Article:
"I'm one of those people who get dizzy just being in a bookshop, so you can imagine what these rare books did to me."

Thus spake Barbara Ellis, aka Bellis, about how it felt to assist the head of Caltech's Archives and Special Collections in putting together an exhibit of rare maps and books. The "On the Map" exhibit, created by Shelley Erwin, explores the concept of mapping earth and sky, and includes such rarities as a copy of Ptolemy’s map of the world that was printed during his lifetime.*

He could have touched it himself.

I know, right??? AS IF!

Here's an early map of Moscow. I couldn't take my eyes off it.

The exhibit is small, filling a few display cases on the second floor of the Parsons-Gates Hall of Administration on the Caltech Campus. It's a wonderful opportunity because these books and maps literally rarely see the light of day. As it is, they're displayed in low light to protect them from UV rays.

This is Kronborg Castle.

I know! Elsinore! Where Shakespeare set Hamlet! Cool! Also cool, and factual as opposed to theatrical: Tycho Brahe's island observatory, Uraniborg on Hven, is pictured. It's the little island in the sound.

Most of the items were donated to Caltech by Earnest C. Watson, founder of the Watson Lecture Series, professor of physics and dean of the faculty at Caltech for many years. I'd love to know what else they've got in the archives. It must be an amazing place for the eyes, imagination, and white-gloved fingers to wander.

Bellis says, "I was very thrilled to be allowed to touch those books and look through them, though very sparingly and gently."

Read Barbara Ellis's excellent article about the On the Map exhibit in Caltech's Engineering and Science Magazine.

*Sooo wrong! See Bellis' comment.

Monday, January 17, 2011

Zen Monday: #129

It's Zen Monday again, can you believe it? This is the day you tell us what the photo's about, rather than me telling you.

The reason we call it "zen" is loosely (very, very loosely) based on the zen idea of teaching through experience rather than telling--you know, lectures, taking notes, reading books.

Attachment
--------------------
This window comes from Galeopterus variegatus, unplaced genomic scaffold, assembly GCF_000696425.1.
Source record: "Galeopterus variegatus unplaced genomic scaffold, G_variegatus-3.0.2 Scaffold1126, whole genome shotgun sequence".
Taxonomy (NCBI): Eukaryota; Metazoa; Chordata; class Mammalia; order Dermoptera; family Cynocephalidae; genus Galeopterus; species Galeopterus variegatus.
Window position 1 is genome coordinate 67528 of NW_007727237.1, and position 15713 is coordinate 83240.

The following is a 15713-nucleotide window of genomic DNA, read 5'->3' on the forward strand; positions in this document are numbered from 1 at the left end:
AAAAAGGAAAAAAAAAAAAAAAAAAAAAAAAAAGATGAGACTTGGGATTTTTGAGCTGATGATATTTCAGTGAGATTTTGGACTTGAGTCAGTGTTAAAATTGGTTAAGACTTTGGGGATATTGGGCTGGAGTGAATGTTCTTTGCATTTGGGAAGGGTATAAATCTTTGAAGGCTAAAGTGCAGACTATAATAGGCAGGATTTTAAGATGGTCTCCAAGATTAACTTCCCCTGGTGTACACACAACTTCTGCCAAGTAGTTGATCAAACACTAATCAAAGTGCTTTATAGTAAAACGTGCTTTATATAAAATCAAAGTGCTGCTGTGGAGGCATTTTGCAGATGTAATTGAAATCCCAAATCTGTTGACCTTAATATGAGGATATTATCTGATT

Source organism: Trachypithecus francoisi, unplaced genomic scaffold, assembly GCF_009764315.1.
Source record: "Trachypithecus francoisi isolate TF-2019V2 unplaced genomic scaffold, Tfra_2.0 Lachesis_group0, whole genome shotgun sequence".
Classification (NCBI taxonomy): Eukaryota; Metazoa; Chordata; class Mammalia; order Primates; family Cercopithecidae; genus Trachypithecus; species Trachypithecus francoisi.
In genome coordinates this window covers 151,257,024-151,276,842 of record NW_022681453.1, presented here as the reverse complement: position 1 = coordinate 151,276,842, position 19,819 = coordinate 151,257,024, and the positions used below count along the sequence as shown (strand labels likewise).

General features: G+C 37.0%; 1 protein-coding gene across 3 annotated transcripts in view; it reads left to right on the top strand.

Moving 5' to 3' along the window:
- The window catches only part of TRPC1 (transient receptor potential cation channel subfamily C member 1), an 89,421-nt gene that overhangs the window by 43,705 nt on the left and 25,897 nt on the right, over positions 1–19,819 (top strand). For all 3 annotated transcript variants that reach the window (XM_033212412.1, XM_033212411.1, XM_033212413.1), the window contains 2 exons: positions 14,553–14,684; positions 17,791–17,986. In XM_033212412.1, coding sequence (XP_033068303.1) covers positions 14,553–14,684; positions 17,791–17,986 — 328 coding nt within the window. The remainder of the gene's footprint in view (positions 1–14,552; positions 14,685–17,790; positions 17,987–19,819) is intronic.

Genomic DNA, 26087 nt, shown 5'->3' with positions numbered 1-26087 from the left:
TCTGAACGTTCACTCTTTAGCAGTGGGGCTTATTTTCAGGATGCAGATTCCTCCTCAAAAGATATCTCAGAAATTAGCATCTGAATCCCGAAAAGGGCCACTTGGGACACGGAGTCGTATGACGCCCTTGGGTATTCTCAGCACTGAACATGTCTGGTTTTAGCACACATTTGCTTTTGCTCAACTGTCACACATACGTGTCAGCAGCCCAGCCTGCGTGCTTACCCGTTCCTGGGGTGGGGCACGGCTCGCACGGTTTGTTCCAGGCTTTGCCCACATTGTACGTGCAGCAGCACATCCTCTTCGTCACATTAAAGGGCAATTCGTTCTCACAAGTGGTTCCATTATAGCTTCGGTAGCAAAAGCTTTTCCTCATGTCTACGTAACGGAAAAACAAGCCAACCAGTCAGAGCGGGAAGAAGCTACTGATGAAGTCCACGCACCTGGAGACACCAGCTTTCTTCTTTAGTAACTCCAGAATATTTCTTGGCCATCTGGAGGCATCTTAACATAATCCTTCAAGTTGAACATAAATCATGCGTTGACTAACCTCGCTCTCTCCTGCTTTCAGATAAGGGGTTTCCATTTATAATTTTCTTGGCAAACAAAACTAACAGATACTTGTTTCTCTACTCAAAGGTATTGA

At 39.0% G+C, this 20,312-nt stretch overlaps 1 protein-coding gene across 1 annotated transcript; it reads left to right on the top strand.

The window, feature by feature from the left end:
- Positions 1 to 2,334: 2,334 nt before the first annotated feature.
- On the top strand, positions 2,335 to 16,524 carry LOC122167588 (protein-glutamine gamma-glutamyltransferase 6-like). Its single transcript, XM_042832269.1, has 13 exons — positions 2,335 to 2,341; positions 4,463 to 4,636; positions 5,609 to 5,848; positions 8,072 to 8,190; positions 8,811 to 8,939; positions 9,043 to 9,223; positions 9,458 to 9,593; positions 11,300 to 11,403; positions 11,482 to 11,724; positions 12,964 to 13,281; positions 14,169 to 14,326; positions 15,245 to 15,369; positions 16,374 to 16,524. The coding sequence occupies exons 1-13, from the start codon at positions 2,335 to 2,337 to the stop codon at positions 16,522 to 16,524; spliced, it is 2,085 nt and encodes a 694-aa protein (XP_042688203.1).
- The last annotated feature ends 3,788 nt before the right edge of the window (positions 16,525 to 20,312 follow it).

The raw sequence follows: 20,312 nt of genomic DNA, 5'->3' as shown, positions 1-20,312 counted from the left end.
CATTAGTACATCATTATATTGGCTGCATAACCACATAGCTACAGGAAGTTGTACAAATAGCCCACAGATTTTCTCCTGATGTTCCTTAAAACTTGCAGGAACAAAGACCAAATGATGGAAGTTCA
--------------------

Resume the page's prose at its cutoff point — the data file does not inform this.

So, please experience the photo and let us know what you learn. There's no right or wrong. We're here to have fun.

(Please take the time to scroll down and see the stray dog pics I posted late yesterday.)

Sunday, January 16, 2011

Lose Somebody?

We interrupt this post to bring you today's stray dog report. This little guy followed Boz home but ran away when I tried to lure him into the yard with treats. We saw him again when we walked in a different part of the neighborhood. This time, with Boz as a lure, a couple of kids invited the little guy into their cat carrier, where he seemed calm and willing. No collar, no tags. Looks to be a male Chihuahua mix. He's on his way to the Pasadena Humane Society because those kids and their mom are heroes.

About, oh, ninety seconds after our Chihuahua friend was dispatched, Boz and I saw this beauty. I believe it's a female but can't be sure. S/he wouldn't let us near. No collar, no tags. I almost thought she was a coyote but on second look that was only because she was scruffy from being on the loose. I wish I could tell you where s/he's headed. Last seen in the vicinity of Mountain and El Molino.

A collar, tags and chip costs about $25 and very little heartache.

Sugar Water

I love the pergola and whatever's growing on it. It's a nice way to shade a porch. I didn't think I'd like the lion but he grows on me. Not crazy about the other statue, but that's a personal choice. The bougainvillea is gorgeous. I have two of them that look like weeds. Occasionally they pop off a sallow bloom.

I don't know if the feeders are working. I did not see bird one.